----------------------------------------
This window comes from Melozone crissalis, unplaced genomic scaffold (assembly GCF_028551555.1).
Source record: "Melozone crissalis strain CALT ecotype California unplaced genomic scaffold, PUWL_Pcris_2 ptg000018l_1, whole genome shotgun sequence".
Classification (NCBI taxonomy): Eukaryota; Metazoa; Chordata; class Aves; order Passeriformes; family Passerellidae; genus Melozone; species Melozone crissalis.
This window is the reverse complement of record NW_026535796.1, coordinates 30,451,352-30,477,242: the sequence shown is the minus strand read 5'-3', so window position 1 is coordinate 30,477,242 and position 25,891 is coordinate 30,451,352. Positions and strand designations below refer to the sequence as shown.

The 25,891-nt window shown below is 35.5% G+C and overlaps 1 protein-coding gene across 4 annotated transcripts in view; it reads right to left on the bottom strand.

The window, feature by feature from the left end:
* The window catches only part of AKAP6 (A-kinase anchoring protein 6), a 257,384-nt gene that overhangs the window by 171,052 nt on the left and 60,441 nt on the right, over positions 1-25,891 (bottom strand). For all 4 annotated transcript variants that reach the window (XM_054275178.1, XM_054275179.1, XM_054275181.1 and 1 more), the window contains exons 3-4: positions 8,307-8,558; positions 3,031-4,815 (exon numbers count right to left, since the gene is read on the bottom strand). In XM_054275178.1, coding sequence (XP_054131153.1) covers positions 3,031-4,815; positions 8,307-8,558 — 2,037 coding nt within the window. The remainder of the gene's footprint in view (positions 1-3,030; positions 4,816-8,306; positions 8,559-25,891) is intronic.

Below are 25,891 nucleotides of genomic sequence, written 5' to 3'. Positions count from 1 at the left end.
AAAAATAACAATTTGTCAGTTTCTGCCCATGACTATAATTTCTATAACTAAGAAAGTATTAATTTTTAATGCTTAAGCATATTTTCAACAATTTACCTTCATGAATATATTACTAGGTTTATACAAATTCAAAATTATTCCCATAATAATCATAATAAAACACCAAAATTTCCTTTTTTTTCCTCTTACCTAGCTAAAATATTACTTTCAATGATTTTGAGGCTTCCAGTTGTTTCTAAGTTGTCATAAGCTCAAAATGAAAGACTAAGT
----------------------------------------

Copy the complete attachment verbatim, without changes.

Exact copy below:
This window comes from Melozone crissalis, unplaced genomic scaffold (assembly GCF_028551555.1).
Source record: "Melozone crissalis strain CALT ecotype California unplaced genomic scaffold, PUWL_Pcris_2 ptg000018l_1, whole genome shotgun sequence".
Classification (NCBI taxonomy): Eukaryota; Metazoa; Chordata; class Aves; order Passeriformes; family Passerellidae; genus Melozone; species Melozone crissalis.
This window is the reverse complement of record NW_026535796.1, coordinates 30,451,352-30,477,242: the sequence shown is the minus strand read 5'-3', so window position 1 is coordinate 30,477,242 and position 25,891 is coordinate 30,451,352. Positions and strand designations below refer to the sequence as shown.

The 25,891-nt window shown below is 35.5% G+C and overlaps 1 protein-coding gene across 4 annotated transcripts in view; it reads right to left on the bottom strand.

The window, feature by feature from the left end:
* The window catches only part of AKAP6 (A-kinase anchoring protein 6), a 257,384-nt gene that overhangs the window by 171,052 nt on the left and 60,441 nt on the right, over positions 1-25,891 (bottom strand). For all 4 annotated transcript variants that reach the window (XM_054275178.1, XM_054275179.1, XM_054275181.1 and 1 more), the window contains exons 3-4: positions 8,307-8,558; positions 3,031-4,815 (exon numbers count right to left, since the gene is read on the bottom strand). In XM_054275178.1, coding sequence (XP_054131153.1) covers positions 3,031-4,815; positions 8,307-8,558 — 2,037 coding nt within the window. The remainder of the gene's footprint in view (positions 1-3,030; positions 4,816-8,306; positions 8,559-25,891) is intronic.

Below are 25,891 nucleotides of genomic sequence, written 5' to 3'. Positions count from 1 at the left end.
AAAAATAACAATTTGTCAGTTTCTGCCCATGACTATAATTTCTATAACTAAGAAAGTATTAATTTTTAATGCTTAAGCATATTTTCAACAATTTACCTTCATGAATATATTACTAGGTTTATACAAATTCAAAATTATTCCCATAATAATCATAATAAAACACCAAAATTTCCTTTTTTTTCCTCTTACCTAGCTAAAATATTACTTTCAATGATTTTGAGGCTTCCAGTTGTTTCTAAGTTGTCATAAGCTCAAAATGAAAGACTAAGT